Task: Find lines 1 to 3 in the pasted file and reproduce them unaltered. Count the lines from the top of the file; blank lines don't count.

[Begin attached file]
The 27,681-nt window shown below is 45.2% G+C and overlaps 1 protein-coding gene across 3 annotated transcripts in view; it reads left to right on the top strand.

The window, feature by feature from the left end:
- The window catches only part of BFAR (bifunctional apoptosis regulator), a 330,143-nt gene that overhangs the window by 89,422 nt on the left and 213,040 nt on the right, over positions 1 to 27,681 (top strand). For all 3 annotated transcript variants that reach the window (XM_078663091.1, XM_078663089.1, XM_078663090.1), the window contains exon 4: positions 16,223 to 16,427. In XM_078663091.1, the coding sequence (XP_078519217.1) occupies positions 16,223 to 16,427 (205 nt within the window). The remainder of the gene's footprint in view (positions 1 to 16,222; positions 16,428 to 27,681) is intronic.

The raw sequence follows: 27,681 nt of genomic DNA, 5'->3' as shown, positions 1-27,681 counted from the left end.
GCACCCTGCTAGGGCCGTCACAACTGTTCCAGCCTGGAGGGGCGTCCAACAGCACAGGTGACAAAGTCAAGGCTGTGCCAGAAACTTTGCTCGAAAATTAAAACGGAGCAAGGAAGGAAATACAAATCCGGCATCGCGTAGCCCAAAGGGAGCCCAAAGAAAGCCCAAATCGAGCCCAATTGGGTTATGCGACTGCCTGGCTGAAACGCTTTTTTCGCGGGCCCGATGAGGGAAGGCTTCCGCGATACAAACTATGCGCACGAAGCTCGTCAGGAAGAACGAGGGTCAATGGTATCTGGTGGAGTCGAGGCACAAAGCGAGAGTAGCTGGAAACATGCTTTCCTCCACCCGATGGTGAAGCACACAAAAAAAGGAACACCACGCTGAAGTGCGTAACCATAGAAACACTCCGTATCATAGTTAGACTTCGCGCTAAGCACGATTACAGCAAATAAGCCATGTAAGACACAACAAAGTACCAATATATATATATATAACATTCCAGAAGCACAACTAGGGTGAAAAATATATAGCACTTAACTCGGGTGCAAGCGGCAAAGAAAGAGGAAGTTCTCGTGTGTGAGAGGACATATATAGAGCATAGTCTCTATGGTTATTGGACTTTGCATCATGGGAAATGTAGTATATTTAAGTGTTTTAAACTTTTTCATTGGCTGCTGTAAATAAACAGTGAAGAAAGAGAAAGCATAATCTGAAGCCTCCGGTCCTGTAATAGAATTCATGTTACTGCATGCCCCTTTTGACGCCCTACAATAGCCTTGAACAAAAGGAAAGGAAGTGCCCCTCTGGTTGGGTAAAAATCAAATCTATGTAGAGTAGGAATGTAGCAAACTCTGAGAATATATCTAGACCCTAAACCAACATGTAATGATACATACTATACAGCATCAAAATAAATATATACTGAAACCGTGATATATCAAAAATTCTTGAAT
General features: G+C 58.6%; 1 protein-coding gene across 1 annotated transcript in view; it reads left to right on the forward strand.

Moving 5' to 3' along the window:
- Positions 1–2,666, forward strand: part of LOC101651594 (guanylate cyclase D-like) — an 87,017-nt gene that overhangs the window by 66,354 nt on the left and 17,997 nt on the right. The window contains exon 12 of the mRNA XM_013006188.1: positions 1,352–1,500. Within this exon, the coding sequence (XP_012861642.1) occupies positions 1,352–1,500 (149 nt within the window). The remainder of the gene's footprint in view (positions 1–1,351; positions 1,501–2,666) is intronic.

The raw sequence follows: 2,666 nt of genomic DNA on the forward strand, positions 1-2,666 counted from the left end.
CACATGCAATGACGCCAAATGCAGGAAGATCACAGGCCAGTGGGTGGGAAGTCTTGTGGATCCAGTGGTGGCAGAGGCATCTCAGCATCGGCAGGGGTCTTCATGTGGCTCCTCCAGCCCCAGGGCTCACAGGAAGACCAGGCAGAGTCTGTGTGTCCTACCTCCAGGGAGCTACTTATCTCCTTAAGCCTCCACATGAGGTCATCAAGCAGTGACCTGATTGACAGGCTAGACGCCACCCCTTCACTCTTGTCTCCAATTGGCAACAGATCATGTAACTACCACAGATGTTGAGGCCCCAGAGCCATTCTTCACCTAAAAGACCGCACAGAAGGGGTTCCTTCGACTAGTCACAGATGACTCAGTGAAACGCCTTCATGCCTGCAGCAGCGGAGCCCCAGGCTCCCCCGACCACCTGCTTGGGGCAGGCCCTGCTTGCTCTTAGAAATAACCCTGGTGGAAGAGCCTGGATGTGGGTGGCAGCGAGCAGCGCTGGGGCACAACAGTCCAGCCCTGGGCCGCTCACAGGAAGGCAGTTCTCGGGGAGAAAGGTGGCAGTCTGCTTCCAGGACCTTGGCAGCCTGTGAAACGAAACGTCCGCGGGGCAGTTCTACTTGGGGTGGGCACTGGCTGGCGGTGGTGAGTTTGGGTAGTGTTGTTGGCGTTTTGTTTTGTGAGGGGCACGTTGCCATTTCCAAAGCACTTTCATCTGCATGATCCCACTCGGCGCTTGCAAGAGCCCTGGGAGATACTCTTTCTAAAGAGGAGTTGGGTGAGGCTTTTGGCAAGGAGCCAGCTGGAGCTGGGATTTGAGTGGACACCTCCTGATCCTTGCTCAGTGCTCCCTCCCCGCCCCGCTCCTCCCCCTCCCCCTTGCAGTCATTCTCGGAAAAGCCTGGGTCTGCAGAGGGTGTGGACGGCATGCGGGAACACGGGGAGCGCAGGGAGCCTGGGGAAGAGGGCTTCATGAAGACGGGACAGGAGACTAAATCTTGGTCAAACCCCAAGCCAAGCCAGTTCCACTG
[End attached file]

The 27,681-nt window shown below is 45.2% G+C and overlaps 1 protein-coding gene across 3 annotated transcripts in view; it reads left to right on the top strand.

The window, feature by feature from the left end:
- The window catches only part of BFAR (bifunctional apoptosis regulator), a 330,143-nt gene that overhangs the window by 89,422 nt on the left and 213,040 nt on the right, over positions 1 to 27,681 (top strand). For all 3 annotated transcript variants that reach the window (XM_078663091.1, XM_078663089.1, XM_078663090.1), the window contains exon 4: positions 16,223 to 16,427. In XM_078663091.1, the coding sequence (XP_078519217.1) occupies positions 16,223 to 16,427 (205 nt within the window). The remainder of the gene's footprint in view (positions 1 to 16,222; positions 16,428 to 27,681) is intronic.